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Pigs head terrine

By September 09, 2016 , , ,

I’ve been wanting to make this for quite some time. I’ve had pigs head a couple of times now, the first was at that famous Nose to Tail eatery St John in London where I had a suckling pig feast with friends when I was leaving London and the second was at BROR in Copenhagen.   

Many recipes will refer to it as brawn or head cheese, which are essentially just another name for pigs head. Now this is not a recipe for the faint of heart. You will end up carving up a pigs head and rooting around in skull cavities for meat once its cooked. I’m not going to sugar coat it, I thought it best to put it on the table up front before you embark on this recipe. The recipe itself is simple enough, what it does take is time, so best to give yourself a day and a half to make this.

You’re also thinking where on earth am I going to get a pigs head? Any good butcher will be able to supply one, you will however need to ask them specially. I am lucky in the fact that Paul van den Hooven at Wild Vleesch gives me notice when he’s about to slaughter some pigs so I can put my meat order in. What I like about his butchery is that he cares about his produce. He knows the farmers and knows that they look after their animals and ensures that the animals are slaughtered in a humane manner.

When considering this recipe, I would advise 2 things. One, only buy half a head unless you’re catering for a very large number, and two, make sure you have a very large pot. You’ll need at least a 10 litre pot if you’re considering half a head and 20 litre if you go for a whole one. Even with the half head you will still need to carve the head into pieces to fit it in the pan.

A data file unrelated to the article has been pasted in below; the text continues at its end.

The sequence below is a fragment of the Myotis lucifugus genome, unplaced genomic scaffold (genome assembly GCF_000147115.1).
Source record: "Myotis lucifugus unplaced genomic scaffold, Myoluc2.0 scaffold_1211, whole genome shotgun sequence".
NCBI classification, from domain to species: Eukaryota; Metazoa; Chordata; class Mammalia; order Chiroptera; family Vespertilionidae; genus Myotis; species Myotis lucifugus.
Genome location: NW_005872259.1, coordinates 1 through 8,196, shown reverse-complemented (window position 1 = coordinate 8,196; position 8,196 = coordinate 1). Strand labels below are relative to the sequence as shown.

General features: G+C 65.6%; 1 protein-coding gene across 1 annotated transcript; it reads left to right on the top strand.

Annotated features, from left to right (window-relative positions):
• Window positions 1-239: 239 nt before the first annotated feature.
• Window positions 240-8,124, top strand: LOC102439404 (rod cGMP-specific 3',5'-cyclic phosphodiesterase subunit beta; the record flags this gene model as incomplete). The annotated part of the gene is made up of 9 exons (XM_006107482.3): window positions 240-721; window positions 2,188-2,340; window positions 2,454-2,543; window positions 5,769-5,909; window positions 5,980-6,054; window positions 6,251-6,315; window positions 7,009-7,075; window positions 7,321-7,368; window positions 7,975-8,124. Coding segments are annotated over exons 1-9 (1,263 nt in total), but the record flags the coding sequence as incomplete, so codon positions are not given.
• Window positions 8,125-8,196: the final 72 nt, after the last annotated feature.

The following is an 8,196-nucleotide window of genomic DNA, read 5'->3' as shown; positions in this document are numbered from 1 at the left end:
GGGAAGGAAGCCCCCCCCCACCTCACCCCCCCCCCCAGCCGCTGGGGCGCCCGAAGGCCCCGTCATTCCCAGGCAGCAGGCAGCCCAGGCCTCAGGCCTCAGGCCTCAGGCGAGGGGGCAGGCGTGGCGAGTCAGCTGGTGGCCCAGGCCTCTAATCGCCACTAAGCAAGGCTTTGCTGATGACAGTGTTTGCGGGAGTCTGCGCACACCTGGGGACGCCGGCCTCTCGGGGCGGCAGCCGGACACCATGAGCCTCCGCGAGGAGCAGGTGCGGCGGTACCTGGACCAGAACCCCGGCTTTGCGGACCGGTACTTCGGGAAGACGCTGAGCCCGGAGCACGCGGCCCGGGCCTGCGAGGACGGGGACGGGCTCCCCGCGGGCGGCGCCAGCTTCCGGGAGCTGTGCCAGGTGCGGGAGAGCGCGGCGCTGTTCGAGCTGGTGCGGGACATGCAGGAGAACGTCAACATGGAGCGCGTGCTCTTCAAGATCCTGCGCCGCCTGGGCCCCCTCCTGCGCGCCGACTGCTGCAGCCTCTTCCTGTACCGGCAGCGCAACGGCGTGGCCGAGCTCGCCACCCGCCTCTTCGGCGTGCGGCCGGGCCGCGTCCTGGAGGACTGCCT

Serves 8 people as a starter

Half a pigs head            
3 onions quartered
4 cloves garlic
1 stick celery roughly chopped
2 carrots roughly chopped
10g salt
10 pepper corns
2 sprigs rosemary
5 sprigs thyme
3 bay leaves
1 sage leaf

Place all ingredients in a large pan and top up with water to cover the head
Simmer on a low heat for 4 hours
Allow to cool slightly before removing the head
You will them need to pick out all the meat ensuring you separate the fat from the meat, place to one side in a bowl until you’ve prepared the shallots and garlic for the terrine mix
It is better if you have small pieces of meat, the meat should fall apart quite easily when you are removing it
For the terrine mix
1 clove garlic finely chopped
2 shallots finely chopped
3 sprigs thyme, leaves removed and chopped
oil for frying
Salt and pepper to season
Head meat

Fry the shallots and garlic in the oil on a low heat until soft, allow to cool
Add them to the head meat along with the thyme and season with salt and pepper and stir through
Line a terrine dish with cling film and fill the dish with the meat mix, ensuring it is well compacted together
Place in the fridge for 8 hours or overnight to allow it to set

I like to serve this with my fig and plum chutney on some toasted bread

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